Athena Swan promotes and supports the careers of women in Science, Engineering and Technology (STEM), and aims to address gender inequalities and imbalance in these disciplines and, in particular, the under-representation of women in senior roles.
Saturday, 26 September 2015
Book review - Why women in science are lonely — and shouldn’t be
Current (and future) women in science should be immensely grateful. In “The Only Woman in the Room,” an accomplished creative-writing professor at the University of Michigan, who also happens to have a bachelor’s degree in physics, has chronicled her travails as an undergraduate at Yale some 40 years ago, offering an engrossing look at the barriers still facing women in science. Rather than dwell on the dry statistics found in so many essays on this topic, Eileen Pollack draws attention to this important and vexing problem with a personal narrative, beautifully written and full of important insights on the changes needed to make those barriers crumble.
If Pollack had been a boy, she would have faced no obstacles at all in nurturing her math and science talents in elementary and high school. Boys less skilled than she were promoted to accelerated classes, but she was barred from taking them. “A girl who got skipped ahead in math might find her social life had been destroyed,” she writes about the philosophy of her Upstate New York school. It didn’t help that she was the smartest person in the room; her teachers were annoyed by her “unladylike” behavior of asking too many questions in class. Under social pressure to hide her accomplishments, she developed the habit of making self-deprecating jokes about herself. “At first, I didn’t believe what I was saying,” she confesses. “After a while, I did.”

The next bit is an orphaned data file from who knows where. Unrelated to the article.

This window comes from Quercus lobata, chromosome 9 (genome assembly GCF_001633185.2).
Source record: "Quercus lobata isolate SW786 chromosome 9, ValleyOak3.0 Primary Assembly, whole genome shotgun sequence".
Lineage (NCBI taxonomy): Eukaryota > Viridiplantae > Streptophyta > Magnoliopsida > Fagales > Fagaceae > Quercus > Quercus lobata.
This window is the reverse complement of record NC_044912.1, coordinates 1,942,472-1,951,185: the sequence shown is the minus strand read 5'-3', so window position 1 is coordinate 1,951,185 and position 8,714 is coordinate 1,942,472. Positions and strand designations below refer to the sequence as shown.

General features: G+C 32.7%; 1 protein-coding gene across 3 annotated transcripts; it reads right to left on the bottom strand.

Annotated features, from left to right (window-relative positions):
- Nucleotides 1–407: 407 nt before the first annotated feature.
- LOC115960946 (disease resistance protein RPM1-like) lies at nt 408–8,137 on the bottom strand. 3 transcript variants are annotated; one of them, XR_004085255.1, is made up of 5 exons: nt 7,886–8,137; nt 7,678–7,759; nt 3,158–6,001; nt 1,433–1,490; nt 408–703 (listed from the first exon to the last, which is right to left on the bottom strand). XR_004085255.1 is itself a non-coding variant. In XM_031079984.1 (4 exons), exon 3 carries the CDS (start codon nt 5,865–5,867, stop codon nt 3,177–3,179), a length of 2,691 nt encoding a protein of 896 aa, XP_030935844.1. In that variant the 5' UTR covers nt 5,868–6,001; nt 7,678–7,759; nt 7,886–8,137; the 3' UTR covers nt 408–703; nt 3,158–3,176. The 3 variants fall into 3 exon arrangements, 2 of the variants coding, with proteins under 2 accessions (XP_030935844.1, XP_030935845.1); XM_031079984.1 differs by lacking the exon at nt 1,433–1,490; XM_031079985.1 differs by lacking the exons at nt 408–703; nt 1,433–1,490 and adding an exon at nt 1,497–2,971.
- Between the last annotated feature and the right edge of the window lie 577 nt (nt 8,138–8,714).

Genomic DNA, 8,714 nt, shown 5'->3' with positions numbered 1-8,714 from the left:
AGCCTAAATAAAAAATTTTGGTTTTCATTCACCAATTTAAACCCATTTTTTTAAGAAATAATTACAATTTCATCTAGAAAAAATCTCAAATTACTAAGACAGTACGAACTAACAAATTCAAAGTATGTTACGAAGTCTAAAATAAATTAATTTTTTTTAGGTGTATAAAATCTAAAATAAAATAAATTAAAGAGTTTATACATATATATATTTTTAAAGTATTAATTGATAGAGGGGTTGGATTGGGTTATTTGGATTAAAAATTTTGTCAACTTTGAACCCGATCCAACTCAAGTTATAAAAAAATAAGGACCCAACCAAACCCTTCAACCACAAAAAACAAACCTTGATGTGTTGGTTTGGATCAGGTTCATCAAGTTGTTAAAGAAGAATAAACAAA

Not until 2005, when Harvard University’s then-president, Lawrence Summers, infamously asked why so few women achieved tenured positions in the hard sciences — physics, mathematics, engineering and computer science — did Pollack reexamine her story to find answers. She started by conducting a sort of academic “autopsy,” going back to her old haunts at Yale. She learns from one of her past professors that her senior thesis was “exceptional.” But he never directly said that at the time, a validation she had vitally needed in deciding between science and the humanities. What she desired more than anything else was a virtual pat on the back. Another professor honestly admitted that he wasn’t equipped to mentor at the emotional level, that encouragement wasn’t in his nature. He figured those truly passionate about physics would persevere on their own.
Read more here.